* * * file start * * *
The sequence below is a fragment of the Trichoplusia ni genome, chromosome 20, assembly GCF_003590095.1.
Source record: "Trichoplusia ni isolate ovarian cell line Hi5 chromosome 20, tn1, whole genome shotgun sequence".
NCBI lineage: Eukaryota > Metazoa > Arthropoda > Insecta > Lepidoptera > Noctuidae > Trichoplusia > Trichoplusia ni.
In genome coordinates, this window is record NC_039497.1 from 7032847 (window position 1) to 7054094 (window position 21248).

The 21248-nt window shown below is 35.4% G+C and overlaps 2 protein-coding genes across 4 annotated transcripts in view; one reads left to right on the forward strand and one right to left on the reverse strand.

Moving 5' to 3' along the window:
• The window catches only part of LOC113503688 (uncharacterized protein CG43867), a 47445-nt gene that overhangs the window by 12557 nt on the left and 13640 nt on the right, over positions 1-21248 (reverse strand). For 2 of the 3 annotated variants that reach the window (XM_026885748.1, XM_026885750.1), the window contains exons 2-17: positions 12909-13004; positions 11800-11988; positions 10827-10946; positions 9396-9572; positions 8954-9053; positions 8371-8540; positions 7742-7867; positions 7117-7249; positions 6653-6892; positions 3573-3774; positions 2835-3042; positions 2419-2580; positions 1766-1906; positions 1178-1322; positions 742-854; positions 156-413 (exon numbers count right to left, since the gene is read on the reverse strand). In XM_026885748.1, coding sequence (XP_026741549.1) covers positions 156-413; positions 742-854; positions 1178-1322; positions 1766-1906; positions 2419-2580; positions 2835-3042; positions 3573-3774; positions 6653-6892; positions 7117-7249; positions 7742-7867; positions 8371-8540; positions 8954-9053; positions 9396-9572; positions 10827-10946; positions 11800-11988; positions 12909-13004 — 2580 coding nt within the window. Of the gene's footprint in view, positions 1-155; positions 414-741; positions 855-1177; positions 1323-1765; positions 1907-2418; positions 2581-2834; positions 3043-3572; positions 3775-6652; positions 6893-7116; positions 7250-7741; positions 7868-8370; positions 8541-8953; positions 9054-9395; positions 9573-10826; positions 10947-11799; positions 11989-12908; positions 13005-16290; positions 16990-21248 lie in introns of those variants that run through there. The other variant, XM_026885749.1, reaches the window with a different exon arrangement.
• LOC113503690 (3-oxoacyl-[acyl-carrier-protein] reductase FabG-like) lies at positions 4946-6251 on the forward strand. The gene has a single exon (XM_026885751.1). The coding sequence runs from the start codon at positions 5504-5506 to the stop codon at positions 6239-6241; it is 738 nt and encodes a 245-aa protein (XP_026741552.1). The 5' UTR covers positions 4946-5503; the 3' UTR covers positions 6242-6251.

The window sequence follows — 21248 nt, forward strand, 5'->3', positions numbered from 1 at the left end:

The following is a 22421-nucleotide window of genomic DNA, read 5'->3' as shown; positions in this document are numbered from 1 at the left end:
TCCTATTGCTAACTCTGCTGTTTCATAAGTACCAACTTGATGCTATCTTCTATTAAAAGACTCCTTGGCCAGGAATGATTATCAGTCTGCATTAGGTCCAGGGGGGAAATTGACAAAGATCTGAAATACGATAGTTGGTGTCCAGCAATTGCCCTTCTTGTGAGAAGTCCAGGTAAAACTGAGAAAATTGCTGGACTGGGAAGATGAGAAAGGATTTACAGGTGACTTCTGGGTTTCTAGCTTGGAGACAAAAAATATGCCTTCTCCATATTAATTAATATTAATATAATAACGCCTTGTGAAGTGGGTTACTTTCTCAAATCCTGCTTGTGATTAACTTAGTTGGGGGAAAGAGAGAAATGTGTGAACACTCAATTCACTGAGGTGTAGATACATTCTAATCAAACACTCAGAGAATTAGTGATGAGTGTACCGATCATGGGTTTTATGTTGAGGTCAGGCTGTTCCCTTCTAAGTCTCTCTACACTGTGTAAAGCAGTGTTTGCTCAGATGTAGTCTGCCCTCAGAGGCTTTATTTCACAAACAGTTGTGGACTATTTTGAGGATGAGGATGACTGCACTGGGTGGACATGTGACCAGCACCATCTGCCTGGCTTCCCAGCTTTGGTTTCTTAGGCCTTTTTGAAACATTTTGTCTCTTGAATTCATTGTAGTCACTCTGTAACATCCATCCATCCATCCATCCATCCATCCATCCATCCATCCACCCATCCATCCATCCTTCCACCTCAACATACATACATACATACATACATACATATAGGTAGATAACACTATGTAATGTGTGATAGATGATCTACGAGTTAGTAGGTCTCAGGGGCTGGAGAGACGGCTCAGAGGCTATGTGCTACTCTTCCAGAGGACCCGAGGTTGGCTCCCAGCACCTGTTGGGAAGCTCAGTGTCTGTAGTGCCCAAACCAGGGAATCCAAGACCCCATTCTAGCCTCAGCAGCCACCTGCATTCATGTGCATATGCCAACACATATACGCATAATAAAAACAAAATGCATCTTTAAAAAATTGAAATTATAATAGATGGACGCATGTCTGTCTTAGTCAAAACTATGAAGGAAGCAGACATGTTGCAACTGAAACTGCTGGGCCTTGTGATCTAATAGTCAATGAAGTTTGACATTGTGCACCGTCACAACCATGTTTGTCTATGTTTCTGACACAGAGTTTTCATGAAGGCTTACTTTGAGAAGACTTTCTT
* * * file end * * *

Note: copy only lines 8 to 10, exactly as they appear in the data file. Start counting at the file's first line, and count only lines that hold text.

• LOC113503690 (3-oxoacyl-[acyl-carrier-protein] reductase FabG-like) lies at positions 4946-6251 on the forward strand. The gene has a single exon (XM_026885751.1). The coding sequence runs from the start codon at positions 5504-5506 to the stop codon at positions 6239-6241; it is 738 nt and encodes a 245-aa protein (XP_026741552.1). The 5' UTR covers positions 4946-5503; the 3' UTR covers positions 6242-6251.

The window sequence follows — 21248 nt, forward strand, 5'->3', positions numbered from 1 at the left end:

The following is a 22421-nucleotide window of genomic DNA, read 5'->3' as shown; positions in this document are numbered from 1 at the left end: